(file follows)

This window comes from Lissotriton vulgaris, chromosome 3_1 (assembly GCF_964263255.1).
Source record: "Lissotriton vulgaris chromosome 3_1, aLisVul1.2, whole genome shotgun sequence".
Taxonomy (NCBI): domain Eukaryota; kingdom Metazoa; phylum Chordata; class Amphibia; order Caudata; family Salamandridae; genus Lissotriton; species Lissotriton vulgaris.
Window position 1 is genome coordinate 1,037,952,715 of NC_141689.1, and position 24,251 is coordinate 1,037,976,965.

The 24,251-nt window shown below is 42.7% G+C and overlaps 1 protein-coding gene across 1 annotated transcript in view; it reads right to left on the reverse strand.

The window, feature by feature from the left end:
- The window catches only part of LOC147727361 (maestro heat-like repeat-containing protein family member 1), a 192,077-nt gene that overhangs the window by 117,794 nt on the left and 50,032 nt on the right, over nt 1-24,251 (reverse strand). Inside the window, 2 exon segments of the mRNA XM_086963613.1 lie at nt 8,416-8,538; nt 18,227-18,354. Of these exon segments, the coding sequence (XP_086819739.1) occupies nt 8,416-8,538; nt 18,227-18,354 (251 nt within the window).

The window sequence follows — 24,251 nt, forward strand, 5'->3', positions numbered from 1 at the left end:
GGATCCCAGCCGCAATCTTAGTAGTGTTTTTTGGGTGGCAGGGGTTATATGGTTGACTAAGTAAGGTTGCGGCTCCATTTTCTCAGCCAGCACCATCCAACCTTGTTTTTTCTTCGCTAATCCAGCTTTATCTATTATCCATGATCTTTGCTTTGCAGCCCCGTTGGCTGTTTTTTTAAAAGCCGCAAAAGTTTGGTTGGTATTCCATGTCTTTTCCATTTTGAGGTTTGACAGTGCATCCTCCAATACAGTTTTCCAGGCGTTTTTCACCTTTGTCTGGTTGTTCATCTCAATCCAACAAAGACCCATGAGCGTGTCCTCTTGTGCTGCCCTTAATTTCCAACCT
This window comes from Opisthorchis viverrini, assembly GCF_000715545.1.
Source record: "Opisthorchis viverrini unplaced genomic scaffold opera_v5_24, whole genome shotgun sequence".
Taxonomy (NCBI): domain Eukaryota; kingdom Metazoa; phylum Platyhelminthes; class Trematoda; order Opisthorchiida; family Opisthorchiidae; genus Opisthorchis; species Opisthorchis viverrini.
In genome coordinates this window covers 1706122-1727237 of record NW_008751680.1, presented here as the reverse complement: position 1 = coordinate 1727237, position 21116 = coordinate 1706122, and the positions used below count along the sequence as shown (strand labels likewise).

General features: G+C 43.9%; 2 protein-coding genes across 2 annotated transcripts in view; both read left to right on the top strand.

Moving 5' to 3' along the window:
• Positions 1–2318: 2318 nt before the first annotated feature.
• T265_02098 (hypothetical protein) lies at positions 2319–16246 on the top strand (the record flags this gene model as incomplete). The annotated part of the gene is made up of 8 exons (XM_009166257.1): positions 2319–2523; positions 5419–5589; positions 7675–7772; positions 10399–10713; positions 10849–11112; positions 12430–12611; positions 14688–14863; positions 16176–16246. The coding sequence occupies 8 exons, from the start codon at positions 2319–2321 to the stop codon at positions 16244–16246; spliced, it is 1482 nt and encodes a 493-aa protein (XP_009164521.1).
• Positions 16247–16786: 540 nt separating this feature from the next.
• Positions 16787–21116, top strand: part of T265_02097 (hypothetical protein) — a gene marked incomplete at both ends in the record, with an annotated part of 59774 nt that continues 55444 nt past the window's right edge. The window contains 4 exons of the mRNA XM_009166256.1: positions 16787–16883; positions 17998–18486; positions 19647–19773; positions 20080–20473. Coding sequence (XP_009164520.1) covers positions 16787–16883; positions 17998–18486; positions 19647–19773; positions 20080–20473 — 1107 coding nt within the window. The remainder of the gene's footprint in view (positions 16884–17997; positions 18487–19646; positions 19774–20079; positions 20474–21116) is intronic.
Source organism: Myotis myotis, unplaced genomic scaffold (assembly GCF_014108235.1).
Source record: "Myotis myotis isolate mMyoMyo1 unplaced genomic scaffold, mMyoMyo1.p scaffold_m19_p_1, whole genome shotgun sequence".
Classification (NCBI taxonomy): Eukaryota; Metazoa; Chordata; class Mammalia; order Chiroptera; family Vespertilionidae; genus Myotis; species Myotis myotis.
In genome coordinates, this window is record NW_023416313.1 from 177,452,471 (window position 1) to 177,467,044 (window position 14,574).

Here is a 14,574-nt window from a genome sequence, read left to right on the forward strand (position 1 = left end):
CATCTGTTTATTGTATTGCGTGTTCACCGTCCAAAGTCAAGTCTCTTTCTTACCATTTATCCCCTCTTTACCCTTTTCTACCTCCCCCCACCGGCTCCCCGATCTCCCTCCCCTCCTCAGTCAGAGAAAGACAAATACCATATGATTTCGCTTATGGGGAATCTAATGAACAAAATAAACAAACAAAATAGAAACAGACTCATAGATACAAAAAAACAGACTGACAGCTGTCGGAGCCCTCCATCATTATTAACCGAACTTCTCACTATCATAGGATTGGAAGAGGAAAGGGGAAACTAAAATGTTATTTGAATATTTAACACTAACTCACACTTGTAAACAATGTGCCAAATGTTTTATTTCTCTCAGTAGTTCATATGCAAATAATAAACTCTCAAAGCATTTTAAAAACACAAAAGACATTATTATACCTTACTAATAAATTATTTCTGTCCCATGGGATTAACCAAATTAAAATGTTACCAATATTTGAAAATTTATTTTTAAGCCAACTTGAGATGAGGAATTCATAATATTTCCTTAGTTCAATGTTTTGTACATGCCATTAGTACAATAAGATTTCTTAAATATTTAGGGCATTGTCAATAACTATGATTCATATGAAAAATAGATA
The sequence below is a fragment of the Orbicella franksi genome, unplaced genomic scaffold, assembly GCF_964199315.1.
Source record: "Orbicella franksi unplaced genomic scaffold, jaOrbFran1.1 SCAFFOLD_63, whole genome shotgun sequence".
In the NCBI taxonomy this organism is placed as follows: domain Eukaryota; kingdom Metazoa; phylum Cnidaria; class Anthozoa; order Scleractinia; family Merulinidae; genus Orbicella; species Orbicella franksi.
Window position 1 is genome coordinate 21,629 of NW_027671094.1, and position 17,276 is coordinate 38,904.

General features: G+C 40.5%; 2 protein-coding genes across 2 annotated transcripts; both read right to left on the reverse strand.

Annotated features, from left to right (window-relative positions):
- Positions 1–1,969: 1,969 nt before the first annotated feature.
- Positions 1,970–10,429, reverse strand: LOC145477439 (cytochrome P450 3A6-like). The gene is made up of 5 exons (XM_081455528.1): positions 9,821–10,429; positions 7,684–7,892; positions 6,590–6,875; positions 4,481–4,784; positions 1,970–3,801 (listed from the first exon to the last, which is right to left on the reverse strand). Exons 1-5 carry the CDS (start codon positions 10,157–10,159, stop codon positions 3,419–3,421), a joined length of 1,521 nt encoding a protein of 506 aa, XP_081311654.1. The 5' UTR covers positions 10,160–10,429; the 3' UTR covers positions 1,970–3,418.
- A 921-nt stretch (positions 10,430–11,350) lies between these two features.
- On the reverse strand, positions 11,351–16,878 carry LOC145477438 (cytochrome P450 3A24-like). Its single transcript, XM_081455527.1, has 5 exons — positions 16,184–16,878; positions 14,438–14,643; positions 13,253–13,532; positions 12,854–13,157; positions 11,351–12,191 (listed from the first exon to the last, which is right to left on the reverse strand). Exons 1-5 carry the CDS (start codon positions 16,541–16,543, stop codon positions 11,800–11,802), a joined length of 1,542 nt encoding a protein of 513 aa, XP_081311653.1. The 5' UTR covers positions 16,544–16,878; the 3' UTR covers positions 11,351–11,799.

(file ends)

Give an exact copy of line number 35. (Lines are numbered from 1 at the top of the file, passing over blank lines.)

- On the reverse strand, positions 11,351–16,878 carry LOC145477438 (cytochrome P450 3A24-like). Its single transcript, XM_081455527.1, has 5 exons — positions 16,184–16,878; positions 14,438–14,643; positions 13,253–13,532; positions 12,854–13,157; positions 11,351–12,191 (listed from the first exon to the last, which is right to left on the reverse strand). Exons 1-5 carry the CDS (start codon positions 16,541–16,543, stop codon positions 11,800–11,802), a joined length of 1,542 nt encoding a protein of 513 aa, XP_081311653.1. The 5' UTR covers positions 16,544–16,878; the 3' UTR covers positions 11,351–11,799.